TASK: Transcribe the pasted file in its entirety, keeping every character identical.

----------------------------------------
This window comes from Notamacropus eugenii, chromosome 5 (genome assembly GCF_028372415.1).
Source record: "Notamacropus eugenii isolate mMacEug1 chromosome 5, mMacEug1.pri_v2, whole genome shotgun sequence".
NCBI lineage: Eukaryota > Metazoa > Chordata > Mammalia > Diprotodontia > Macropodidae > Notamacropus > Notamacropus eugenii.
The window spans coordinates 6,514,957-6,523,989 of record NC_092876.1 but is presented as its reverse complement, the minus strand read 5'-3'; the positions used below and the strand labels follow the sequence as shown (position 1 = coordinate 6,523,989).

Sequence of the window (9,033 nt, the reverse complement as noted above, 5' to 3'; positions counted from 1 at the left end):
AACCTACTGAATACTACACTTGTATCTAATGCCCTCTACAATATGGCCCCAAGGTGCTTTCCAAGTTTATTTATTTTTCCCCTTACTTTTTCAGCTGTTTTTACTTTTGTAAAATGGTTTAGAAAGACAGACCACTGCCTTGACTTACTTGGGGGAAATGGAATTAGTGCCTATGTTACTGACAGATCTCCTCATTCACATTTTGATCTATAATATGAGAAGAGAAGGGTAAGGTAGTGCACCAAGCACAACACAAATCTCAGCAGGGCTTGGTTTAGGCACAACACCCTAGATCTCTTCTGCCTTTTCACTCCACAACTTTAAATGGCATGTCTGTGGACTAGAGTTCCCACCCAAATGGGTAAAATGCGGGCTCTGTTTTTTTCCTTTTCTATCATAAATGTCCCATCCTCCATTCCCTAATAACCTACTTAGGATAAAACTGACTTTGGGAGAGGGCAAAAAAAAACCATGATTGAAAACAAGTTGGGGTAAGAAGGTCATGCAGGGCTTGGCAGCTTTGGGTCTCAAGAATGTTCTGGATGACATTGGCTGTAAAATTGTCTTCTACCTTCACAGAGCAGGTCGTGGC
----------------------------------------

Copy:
This window comes from Notamacropus eugenii, chromosome 5 (genome assembly GCF_028372415.1).
Source record: "Notamacropus eugenii isolate mMacEug1 chromosome 5, mMacEug1.pri_v2, whole genome shotgun sequence".
NCBI lineage: Eukaryota > Metazoa > Chordata > Mammalia > Diprotodontia > Macropodidae > Notamacropus > Notamacropus eugenii.
The window spans coordinates 6,514,957-6,523,989 of record NC_092876.1 but is presented as its reverse complement, the minus strand read 5'-3'; the positions used below and the strand labels follow the sequence as shown (position 1 = coordinate 6,523,989).

Sequence of the window (9,033 nt, the reverse complement as noted above, 5' to 3'; positions counted from 1 at the left end):
AACCTACTGAATACTACACTTGTATCTAATGCCCTCTACAATATGGCCCCAAGGTGCTTTCCAAGTTTATTTATTTTTCCCCTTACTTTTTCAGCTGTTTTTACTTTTGTAAAATGGTTTAGAAAGACAGACCACTGCCTTGACTTACTTGGGGGAAATGGAATTAGTGCCTATGTTACTGACAGATCTCCTCATTCACATTTTGATCTATAATATGAGAAGAGAAGGGTAAGGTAGTGCACCAAGCACAACACAAATCTCAGCAGGGCTTGGTTTAGGCACAACACCCTAGATCTCTTCTGCCTTTTCACTCCACAACTTTAAATGGCATGTCTGTGGACTAGAGTTCCCACCCAAATGGGTAAAATGCGGGCTCTGTTTTTTTCCTTTTCTATCATAAATGTCCCATCCTCCATTCCCTAATAACCTACTTAGGATAAAACTGACTTTGGGAGAGGGCAAAAAAAAACCATGATTGAAAACAAGTTGGGGTAAGAAGGTCATGCAGGGCTTGGCAGCTTTGGGTCTCAAGAATGTTCTGGATGACATTGGCTGTAAAATTGTCTTCTACCTTCACAGAGCAGGTCGTGGC